The decision to use the atomic bomb and the architecture of an American myth

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Knopf, 1995 - History - 847 pages
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One of the most controversial issues absorbing America today: Was it necessary to drop the atomic bombs on Hiroshima and Nagasaki? Fifty years after the fateful summer of 1945, we are still debating Harry Truman's decision. Now, in an exhaustive, thoroughly documented study of the events of that time, Gar Alperovitz makes plain why the United States did not need to deploy the bomb, how Truman was advised of alternatives to it by nearly every civilian and military adviser, and how his final decision was later justified by what amounted to a deception - the claim that the action saved half a million to a million American soldiers who might otherwise have died in an invasion. Alperovitz demonstrates that Japan was close to surrender, that it was profoundly threatened by the prospect of Soviet entry into the war, and that American leaders knew the end was near. Military commanders like Eisenhower, Arnold, and Leahy saw no need to use the bomb; most of Truman's key Cabinet members urged a clarification of the position of Japan's Emperor to speed surrender. But the inexperienced president listened most intently to his incoming secretary of state, James F. Byrnes, and Byrnes was convinced the bomb would be an important diplomatic instrument in dealing with the Soviets.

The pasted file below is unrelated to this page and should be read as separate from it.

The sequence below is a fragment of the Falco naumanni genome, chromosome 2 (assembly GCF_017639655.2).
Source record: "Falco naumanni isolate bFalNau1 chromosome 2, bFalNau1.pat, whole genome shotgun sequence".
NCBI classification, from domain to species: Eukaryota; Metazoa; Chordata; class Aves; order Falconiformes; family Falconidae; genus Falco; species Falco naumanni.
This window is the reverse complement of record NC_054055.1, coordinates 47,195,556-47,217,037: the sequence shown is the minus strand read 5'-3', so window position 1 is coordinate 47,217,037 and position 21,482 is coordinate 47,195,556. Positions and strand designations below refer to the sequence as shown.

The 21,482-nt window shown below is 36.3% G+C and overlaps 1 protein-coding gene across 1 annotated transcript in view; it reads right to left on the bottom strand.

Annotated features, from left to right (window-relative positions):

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The decision to use the atomic bomb and the architecture of an American myth

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The president of the National Center for Economic Alternatives argues that against all advice President Truman was persuaded to drop the atomic bomb on Hiroshima by incoming Secretary of State James F. Byrnes, who saw the bomb as an important tool for dealing with the Soviets after the war. Read full review

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Contents

BOOK ONE
15
General Efforts to End the War
23
Unconditional Surrender
31
Copyright

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About the author (1995)

Gar Alperovitz is the Lionel R. Bauman Professor of Political Economy at the University of Maryland. His previous books include "The Decision to Use the Atomic Bomb" and "America Beyond Capitalism". He lives in Washington, D.C. Lew Daly is a senior fellow at Demos and the author of "God and the Welfare State". He lives in New York City.

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